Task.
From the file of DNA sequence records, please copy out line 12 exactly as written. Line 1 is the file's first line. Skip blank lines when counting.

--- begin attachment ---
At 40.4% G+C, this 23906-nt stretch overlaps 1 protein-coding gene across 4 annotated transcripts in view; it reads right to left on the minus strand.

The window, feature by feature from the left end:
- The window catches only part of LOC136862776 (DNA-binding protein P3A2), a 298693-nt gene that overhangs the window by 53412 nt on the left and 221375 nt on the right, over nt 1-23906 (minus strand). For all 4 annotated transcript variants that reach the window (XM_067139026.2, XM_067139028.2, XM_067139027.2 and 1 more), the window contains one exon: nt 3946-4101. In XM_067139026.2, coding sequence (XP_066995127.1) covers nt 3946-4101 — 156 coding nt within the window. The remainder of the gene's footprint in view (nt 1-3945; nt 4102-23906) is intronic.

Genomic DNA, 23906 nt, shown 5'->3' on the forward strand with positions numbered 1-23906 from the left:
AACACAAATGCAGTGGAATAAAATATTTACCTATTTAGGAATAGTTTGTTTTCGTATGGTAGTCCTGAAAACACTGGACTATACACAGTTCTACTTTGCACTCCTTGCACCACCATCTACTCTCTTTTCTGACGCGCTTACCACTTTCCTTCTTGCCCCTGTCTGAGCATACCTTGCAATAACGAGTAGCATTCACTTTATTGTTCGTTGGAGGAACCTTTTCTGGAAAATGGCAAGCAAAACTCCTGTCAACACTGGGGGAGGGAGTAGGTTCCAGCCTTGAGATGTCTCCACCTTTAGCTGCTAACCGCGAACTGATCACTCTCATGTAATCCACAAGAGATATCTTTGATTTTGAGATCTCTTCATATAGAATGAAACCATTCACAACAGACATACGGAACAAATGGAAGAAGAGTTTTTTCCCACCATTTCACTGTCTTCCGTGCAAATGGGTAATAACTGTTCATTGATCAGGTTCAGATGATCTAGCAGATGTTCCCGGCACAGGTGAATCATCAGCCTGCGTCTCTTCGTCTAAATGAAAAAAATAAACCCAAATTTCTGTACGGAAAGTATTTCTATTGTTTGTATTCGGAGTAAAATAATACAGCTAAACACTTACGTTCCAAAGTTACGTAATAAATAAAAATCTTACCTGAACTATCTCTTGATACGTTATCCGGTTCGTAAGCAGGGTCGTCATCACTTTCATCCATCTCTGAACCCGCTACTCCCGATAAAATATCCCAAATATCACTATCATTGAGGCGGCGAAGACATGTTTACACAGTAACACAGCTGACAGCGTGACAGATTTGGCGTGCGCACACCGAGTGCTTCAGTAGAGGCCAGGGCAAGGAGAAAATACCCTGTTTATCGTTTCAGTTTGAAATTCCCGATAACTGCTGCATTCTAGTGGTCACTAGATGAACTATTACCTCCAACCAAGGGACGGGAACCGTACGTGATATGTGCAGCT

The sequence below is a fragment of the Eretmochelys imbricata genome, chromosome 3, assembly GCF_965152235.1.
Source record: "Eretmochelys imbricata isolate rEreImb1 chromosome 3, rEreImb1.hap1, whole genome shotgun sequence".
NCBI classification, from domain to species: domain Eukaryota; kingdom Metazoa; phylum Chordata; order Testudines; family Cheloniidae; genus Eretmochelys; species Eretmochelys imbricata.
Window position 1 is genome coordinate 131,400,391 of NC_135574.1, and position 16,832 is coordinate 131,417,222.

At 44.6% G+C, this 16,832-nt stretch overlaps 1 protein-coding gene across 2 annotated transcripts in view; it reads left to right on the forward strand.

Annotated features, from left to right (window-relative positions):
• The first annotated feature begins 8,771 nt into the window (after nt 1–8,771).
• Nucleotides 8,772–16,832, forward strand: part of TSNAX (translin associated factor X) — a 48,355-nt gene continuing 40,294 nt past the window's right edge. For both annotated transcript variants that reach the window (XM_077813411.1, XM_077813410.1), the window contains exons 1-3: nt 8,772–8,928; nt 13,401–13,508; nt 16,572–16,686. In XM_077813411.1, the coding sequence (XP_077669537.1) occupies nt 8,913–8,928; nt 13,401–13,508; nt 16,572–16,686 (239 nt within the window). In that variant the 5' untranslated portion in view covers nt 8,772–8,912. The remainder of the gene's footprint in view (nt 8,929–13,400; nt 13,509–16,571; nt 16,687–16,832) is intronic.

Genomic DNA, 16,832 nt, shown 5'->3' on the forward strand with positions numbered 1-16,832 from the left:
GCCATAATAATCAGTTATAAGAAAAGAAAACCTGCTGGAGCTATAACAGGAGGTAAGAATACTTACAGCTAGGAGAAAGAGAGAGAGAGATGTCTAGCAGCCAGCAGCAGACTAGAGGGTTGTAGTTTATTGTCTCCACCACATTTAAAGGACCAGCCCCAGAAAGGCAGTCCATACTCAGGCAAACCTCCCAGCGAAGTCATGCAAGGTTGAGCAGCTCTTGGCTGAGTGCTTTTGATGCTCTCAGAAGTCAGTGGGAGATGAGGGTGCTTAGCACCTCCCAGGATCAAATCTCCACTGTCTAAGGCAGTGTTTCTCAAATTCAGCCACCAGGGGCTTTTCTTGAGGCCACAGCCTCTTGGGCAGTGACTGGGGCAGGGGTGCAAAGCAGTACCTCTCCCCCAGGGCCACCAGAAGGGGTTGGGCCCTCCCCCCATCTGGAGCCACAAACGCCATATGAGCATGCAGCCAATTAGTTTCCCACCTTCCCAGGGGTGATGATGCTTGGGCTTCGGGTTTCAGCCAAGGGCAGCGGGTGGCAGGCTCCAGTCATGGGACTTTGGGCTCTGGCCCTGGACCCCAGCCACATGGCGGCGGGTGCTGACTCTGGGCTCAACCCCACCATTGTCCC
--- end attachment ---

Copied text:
• The first annotated feature begins 8,771 nt into the window (after nt 1–8,771).